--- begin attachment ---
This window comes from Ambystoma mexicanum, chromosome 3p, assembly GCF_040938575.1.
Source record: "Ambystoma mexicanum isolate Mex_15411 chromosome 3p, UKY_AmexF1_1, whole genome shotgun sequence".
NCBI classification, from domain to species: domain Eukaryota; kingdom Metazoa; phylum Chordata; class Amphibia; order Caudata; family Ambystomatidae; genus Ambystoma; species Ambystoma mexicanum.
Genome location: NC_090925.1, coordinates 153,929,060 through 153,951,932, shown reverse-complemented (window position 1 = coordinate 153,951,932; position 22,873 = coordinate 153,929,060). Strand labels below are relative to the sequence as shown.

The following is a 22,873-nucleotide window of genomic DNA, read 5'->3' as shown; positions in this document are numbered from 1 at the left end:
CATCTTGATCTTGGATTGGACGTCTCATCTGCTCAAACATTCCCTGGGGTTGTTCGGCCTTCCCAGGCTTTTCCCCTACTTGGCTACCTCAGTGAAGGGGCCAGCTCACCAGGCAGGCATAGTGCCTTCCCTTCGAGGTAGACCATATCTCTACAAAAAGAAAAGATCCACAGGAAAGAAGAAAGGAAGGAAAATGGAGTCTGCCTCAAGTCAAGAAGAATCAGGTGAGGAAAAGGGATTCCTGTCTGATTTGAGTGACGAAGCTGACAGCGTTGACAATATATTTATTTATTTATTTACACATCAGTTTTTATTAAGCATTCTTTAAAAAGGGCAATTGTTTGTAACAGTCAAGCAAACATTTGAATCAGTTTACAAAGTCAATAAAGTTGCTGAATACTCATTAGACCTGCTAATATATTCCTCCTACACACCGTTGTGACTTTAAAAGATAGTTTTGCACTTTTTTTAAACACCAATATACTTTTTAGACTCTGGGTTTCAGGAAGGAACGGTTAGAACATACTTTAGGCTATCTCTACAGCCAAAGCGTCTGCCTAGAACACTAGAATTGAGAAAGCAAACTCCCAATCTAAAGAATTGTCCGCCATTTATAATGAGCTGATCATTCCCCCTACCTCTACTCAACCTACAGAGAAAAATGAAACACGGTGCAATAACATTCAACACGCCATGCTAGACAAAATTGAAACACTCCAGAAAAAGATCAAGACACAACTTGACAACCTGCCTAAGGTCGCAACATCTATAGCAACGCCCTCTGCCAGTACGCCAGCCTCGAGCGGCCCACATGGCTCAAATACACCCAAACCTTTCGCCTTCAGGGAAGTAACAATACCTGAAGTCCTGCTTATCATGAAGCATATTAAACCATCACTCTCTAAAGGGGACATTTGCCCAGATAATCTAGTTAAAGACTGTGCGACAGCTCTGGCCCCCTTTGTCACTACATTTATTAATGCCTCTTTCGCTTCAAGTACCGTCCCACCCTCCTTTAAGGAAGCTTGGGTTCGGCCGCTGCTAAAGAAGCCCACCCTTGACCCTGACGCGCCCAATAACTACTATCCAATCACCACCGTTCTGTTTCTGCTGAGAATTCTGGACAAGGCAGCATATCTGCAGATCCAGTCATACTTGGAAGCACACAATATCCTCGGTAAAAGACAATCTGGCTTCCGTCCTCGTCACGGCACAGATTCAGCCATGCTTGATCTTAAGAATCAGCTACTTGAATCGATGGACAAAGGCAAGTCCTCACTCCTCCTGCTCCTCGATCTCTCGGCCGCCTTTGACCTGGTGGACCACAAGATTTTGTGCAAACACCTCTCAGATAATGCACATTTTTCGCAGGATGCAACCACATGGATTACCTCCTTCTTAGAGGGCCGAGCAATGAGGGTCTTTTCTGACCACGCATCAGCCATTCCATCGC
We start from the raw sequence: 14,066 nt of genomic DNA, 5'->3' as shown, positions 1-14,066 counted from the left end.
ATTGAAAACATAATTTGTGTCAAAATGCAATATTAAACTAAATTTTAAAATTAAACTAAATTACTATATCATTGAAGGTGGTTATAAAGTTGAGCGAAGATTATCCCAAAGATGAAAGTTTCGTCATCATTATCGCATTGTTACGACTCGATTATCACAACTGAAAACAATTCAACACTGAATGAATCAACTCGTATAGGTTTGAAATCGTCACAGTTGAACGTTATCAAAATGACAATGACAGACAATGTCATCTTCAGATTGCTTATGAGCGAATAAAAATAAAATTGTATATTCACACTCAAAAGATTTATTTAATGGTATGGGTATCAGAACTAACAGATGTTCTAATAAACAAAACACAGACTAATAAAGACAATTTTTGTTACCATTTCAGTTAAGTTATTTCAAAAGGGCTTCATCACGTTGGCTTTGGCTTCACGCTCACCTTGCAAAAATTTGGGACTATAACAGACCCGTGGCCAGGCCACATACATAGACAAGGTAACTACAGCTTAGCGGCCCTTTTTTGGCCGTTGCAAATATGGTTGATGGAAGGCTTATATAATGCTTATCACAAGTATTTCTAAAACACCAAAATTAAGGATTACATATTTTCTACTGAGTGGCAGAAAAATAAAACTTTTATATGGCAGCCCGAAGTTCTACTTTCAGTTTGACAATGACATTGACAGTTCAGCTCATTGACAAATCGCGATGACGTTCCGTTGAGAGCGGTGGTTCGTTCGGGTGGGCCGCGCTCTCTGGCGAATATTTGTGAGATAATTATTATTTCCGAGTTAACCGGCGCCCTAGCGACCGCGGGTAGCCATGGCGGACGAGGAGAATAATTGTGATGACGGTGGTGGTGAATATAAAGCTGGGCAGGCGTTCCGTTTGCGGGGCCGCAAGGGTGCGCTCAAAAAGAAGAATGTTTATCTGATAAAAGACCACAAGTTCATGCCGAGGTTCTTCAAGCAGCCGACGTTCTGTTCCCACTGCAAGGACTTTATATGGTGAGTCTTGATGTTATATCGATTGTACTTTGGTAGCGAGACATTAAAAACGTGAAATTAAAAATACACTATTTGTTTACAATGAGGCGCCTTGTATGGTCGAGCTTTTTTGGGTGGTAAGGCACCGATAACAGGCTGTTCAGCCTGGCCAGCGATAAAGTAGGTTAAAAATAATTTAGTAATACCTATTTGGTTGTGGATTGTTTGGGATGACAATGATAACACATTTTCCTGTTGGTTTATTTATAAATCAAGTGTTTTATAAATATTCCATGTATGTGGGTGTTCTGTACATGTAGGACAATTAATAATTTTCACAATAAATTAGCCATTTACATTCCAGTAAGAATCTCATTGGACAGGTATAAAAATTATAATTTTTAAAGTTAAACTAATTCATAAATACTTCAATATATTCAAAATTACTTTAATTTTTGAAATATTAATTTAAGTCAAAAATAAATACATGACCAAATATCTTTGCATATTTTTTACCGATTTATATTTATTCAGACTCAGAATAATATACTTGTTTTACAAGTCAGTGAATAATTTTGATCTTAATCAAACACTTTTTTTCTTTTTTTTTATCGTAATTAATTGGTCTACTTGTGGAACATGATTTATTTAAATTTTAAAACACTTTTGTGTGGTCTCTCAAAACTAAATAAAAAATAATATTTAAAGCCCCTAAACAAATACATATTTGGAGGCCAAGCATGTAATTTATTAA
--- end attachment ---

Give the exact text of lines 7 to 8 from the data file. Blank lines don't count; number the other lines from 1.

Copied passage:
We start from the raw sequence: 14,066 nt of genomic DNA, 5'->3' as shown, positions 1-14,066 counted from the left end.
ATTGAAAACATAATTTGTGTCAAAATGCAATATTAAACTAAATTTTAAAATTAAACTAAATTACTATATCATTGAAGGTGGTTATAAAGTTGAGCGAAGATTATCCCAAAGATGAAAGTTTCGTCATCATTATCGCATTGTTACGACTCGATTATCACAACTGAAAACAATTCAACACTGAATGAATCAACTCGTATAGGTTTGAAATCGTCACAGTTGAACGTTATCAAAATGACAATGACAGACAATGTCATCTTCAGATTGCTTATGAGCGAATAAAAATAAAATTGTATATTCACACTCAAAAGATTTATTTAATGGTATGGGTATCAGAACTAACAGATGTTCTAATAAACAAAACACAGACTAATAAAGACAATTTTTGTTACCATTTCAGTTAAGTTATTTCAAAAGGGCTTCATCACGTTGGCTTTGGCTTCACGCTCACCTTGCAAAAATTTGGGACTATAACAGACCCGTGGCCAGGCCACATACATAGACAAGGTAACTACAGCTTAGCGGCCCTTTTTTGGCCGTTGCAAATATGGTTGATGGAAGGCTTATATAATGCTTATCACAAGTATTTCTAAAACACCAAAATTAAGGATTACATATTTTCTACTGAGTGGCAGAAAAATAAAACTTTTATATGGCAGCCCGAAGTTCTACTTTCAGTTTGACAATGACATTGACAGTTCAGCTCATTGACAAATCGCGATGACGTTCCGTTGAGAGCGGTGGTTCGTTCGGGTGGGCCGCGCTCTCTGGCGAATATTTGTGAGATAATTATTATTTCCGAGTTAACCGGCGCCCTAGCGACCGCGGGTAGCCATGGCGGACGAGGAGAATAATTGTGATGACGGTGGTGGTGAATATAAAGCTGGGCAGGCGTTCCGTTTGCGGGGCCGCAAGGGTGCGCTCAAAAAGAAGAATGTTTATCTGATAAAAGACCACAAGTTCATGCCGAGGTTCTTCAAGCAGCCGACGTTCTGTTCCCACTGCAAGGACTTTATATGGTGAGTCTTGATGTTATATCGATTGTACTTTGGTAGCGAGACATTAAAAACGTGAAATTAAAAATACACTATTTGTTTACAATGAGGCGCCTTGTATGGTCGAGCTTTTTTGGGTGGTAAGGCACCGATAACAGGCTGTTCAGCCTGGCCAGCGATAAAGTAGGTTAAAAATAATTTAGTAATACCTATTTGGTTGTGGATTGTTTGGGATGACAATGATAACACATTTTCCTGTTGGTTTATTTATAAATCAAGTGTTTTATAAATATTCCATGTATGTGGGTGTTCTGTACATGTAGGACAATTAATAATTTTCACAATAAATTAGCCATTTACATTCCAGTAAGAATCTCATTGGACAGGTATAAAAATTATAATTTTTAAAGTTAAACTAATTCATAAATACTTCAATATATTCAAAATTACTTTAATTTTTGAAATATTAATTTAAGTCAAAAATAAATACATGACCAAATATCTTTGCATATTTTTTACCGATTTATATTTATTCAGACTCAGAATAATATACTTGTTTTACAAGTCAGTGAATAATTTTGATCTTAATCAAACACTTTTTTTCTTTTTTTTTATCGTAATTAATTGGTCTACTTGTGGAACATGATTTATTTAAATTTTAAAACACTTTTGTGTGGTCTCTCAAAACTAAATAAAAAATAATATTTAAAGCCCCTAAACAAATACATATTTGGAGGCCAAGCATGTAATTTATTAA